Waterlogged lawns are common where the soil is compacted clay. However, waterlogging is becoming more of a problem as the UK experiences long dry periods followed by deluges. The soil is baked hard and the rainwater has nowhere to go, so it lies on the surface, turning your lawn into a swamp and drowning the lawn roots.
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If you notice your lawn feels squelchy underfoot, don't walk on it. Walking on the surface of a waterlogged lawn will damage the roots, leave indented footprints and hasten the demise of the tender grass growth. Wait until the lawn has dried out before attempting treatment.
When the standing water has gone, aerate the lawn with a garden fork or aerator. A hollow tiner is the best thing to use, as it removes tiny plugs of soil. If your flooded lawn is a very rare occurrence, then this may be all the treatment necessary. Aerate twice a year to prevent further waterlogging. Filling the holes with horticultural sand will also help.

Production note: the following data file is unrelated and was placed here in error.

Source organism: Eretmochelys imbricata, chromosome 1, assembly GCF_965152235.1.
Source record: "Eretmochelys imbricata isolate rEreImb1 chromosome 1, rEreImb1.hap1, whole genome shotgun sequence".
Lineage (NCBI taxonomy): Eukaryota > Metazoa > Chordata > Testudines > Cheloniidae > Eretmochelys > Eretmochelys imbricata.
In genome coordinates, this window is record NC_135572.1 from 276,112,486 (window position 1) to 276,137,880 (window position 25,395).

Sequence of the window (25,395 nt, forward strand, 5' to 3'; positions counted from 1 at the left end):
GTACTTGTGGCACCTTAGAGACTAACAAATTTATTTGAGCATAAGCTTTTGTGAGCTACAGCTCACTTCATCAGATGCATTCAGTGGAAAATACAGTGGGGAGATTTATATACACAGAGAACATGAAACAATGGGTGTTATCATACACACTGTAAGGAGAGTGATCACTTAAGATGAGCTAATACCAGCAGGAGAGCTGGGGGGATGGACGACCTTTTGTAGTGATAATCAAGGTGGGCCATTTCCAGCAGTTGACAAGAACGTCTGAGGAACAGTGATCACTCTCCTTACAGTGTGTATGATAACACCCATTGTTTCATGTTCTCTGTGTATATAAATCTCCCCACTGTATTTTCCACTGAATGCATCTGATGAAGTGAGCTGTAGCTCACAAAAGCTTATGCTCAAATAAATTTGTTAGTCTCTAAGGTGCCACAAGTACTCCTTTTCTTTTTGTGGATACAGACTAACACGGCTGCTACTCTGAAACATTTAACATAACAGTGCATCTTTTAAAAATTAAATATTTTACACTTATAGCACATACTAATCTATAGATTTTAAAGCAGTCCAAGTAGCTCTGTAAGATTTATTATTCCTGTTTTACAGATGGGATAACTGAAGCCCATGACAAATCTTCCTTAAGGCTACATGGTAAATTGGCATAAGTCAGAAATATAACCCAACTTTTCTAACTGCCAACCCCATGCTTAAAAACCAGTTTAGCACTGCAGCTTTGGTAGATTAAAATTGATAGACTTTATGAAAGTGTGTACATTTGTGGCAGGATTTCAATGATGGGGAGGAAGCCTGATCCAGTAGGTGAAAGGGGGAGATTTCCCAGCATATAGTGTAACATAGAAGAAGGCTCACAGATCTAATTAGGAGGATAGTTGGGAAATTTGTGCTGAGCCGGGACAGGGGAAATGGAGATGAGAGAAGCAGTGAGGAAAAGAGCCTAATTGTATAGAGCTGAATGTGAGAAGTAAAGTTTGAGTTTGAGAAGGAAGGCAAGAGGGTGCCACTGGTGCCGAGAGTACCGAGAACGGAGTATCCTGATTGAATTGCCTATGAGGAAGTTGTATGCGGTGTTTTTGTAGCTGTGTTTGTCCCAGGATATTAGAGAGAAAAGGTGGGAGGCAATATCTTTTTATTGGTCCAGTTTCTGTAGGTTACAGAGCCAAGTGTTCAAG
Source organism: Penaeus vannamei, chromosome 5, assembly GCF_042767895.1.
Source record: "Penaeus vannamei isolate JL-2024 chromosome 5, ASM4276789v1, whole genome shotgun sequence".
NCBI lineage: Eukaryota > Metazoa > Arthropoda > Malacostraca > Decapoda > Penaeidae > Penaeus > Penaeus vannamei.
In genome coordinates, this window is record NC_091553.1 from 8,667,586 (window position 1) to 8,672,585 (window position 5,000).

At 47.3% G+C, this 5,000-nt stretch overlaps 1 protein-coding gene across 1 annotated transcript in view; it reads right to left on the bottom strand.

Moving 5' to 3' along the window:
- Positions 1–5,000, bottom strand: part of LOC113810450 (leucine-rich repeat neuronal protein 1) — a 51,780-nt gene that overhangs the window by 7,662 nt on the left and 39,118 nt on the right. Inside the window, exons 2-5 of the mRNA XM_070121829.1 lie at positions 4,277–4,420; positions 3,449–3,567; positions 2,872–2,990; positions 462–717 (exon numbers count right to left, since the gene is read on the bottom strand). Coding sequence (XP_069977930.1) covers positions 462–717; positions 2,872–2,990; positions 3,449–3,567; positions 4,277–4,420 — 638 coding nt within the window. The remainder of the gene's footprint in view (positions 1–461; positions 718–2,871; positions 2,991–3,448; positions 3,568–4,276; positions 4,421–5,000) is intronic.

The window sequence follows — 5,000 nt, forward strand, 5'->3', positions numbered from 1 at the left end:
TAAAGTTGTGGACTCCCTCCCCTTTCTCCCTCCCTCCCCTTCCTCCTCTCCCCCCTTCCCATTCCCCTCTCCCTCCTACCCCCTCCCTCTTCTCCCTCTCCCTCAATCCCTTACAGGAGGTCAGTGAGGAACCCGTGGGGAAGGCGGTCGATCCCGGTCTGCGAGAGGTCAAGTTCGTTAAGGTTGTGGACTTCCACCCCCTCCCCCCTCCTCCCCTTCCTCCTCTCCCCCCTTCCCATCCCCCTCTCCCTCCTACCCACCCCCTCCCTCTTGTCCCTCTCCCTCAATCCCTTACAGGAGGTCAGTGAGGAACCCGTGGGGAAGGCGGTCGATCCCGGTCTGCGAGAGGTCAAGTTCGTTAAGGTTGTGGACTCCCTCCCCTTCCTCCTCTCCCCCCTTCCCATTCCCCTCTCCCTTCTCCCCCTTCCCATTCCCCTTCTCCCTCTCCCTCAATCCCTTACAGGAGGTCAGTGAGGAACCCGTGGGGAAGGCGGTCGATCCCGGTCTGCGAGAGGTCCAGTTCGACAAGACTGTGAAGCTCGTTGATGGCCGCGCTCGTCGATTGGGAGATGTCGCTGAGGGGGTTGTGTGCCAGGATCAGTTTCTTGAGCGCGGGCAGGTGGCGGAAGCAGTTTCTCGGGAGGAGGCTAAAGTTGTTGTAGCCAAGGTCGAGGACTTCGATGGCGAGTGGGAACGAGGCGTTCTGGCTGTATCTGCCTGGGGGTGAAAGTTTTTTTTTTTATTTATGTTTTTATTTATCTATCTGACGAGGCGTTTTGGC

Keeping lawns nourished by regular feeding helps them to recover from stress caused by flooding or drought. Apply fertiliser in spring and phosphorous-rich lawn feed in autumn. The best time to feed is right after aeration.
It is possible to install a drainage system by laying a system of pipes leading to a soakaway at the lowest point of the lawn. You will need to identify where the water is running off, dig a hole at least 1m square by 2m deep and fill it with rubble topped with 15cm of gravel. Lightweight slit plastic pipes are available, specifically for drainage purposes. Lay one main pipe at least 40cm deep, on a bed of gravel, ensuring that it slopes slightly towards the soakaway. Depending on the size of the lawn, install additional smaller pipes. They are laid closer to the surface, sloping towards the main drainage pipe, in the direction of the soakaway.
If all else fails
Consider re-laying the lawn if standing water has destroyed the root system. Remove the top level of old grass and soil. Spread a 5cm layer of sharp sand before turfing on fresh topsoil.
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